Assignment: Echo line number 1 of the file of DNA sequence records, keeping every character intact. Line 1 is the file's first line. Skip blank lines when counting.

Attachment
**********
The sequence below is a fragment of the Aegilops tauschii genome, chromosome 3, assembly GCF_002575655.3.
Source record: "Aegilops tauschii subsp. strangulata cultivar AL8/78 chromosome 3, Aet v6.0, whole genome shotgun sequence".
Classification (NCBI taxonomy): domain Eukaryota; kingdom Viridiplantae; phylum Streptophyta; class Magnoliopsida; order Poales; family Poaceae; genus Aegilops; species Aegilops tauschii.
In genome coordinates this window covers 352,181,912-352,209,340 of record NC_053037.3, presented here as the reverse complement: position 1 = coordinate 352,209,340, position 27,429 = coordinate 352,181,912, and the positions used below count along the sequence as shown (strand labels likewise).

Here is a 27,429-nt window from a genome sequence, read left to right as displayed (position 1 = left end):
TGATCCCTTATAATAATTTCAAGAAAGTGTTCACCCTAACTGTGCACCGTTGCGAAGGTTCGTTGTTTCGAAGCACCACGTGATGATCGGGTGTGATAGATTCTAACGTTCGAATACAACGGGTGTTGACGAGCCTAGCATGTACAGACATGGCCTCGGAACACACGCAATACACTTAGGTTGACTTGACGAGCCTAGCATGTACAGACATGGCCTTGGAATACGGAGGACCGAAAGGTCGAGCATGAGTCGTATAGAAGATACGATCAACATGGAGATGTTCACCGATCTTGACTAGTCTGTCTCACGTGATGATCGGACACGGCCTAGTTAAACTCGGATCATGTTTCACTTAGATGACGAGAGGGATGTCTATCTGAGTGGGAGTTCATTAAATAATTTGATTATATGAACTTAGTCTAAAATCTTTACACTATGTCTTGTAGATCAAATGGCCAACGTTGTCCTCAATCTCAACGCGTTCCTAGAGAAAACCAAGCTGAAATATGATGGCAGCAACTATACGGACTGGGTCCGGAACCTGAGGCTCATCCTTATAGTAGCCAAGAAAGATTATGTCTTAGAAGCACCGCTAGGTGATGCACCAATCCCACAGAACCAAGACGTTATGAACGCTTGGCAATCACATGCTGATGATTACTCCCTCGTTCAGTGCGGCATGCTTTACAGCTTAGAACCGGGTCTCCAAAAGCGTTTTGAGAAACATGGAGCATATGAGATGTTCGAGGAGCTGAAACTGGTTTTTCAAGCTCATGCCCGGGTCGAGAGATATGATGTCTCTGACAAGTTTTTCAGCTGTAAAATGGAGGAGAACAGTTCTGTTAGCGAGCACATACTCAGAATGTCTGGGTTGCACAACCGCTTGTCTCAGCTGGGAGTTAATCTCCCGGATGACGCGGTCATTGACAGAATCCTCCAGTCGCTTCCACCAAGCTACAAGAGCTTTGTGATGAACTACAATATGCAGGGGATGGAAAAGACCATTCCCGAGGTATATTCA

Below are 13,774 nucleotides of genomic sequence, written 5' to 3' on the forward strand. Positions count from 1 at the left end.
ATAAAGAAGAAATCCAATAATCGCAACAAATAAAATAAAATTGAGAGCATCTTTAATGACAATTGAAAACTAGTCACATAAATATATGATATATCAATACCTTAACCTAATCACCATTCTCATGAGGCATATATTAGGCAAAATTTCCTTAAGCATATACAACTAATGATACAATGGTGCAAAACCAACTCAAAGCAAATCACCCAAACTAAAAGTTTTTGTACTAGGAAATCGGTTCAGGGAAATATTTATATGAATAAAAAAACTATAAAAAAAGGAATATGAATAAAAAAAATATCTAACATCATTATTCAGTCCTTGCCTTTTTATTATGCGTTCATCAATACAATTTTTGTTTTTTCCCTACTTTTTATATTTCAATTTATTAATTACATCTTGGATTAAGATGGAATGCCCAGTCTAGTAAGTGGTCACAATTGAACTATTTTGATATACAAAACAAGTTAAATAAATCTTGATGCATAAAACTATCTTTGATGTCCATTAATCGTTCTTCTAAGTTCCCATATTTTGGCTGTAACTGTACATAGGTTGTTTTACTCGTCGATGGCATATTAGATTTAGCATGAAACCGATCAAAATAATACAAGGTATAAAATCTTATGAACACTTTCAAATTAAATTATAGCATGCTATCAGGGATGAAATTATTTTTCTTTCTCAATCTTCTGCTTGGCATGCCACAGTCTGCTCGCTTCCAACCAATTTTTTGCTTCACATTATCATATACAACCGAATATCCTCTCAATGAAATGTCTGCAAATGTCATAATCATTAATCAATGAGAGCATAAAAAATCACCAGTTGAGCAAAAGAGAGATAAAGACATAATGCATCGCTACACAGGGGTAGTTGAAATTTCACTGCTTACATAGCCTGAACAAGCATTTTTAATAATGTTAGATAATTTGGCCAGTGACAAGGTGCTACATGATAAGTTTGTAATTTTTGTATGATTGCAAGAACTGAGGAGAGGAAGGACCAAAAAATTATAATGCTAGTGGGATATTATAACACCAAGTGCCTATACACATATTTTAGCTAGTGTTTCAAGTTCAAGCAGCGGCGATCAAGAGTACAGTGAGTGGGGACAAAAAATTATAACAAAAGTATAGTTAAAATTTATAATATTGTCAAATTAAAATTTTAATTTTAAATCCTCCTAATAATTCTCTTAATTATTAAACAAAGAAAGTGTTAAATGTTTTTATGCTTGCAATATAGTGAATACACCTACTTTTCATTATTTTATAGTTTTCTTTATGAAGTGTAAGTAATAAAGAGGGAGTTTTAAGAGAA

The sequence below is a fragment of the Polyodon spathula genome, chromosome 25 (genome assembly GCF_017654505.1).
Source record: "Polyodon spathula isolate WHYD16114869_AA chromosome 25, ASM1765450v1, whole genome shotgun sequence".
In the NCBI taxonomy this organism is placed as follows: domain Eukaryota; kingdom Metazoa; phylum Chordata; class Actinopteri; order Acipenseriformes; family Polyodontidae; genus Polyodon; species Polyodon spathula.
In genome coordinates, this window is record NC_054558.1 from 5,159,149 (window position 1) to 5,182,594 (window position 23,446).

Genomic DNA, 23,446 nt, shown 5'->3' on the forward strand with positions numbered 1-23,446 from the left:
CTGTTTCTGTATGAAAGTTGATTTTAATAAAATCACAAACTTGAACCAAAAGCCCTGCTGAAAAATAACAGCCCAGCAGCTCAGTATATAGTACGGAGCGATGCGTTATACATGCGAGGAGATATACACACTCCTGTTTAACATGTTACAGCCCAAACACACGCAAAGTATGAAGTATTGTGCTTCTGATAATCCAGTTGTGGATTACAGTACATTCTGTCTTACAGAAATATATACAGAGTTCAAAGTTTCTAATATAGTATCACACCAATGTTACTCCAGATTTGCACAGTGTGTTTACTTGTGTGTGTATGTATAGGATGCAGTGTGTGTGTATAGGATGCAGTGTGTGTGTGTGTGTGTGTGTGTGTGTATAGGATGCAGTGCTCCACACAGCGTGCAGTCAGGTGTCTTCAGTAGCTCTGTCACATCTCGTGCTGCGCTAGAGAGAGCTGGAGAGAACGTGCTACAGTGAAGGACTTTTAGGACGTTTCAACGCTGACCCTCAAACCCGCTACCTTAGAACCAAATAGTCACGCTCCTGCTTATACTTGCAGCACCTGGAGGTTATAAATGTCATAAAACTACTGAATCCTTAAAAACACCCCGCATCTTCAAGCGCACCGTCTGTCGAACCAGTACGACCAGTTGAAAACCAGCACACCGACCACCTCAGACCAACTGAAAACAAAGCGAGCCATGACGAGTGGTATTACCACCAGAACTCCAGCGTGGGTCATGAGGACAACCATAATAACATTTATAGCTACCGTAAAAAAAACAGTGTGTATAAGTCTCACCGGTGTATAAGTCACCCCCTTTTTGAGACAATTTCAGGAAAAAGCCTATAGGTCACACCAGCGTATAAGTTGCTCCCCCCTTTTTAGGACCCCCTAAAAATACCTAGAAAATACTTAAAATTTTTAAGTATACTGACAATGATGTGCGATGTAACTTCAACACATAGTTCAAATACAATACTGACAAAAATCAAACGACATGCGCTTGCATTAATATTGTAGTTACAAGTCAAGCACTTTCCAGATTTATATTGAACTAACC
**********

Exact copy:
The sequence below is a fragment of the Aegilops tauschii genome, chromosome 3, assembly GCF_002575655.3.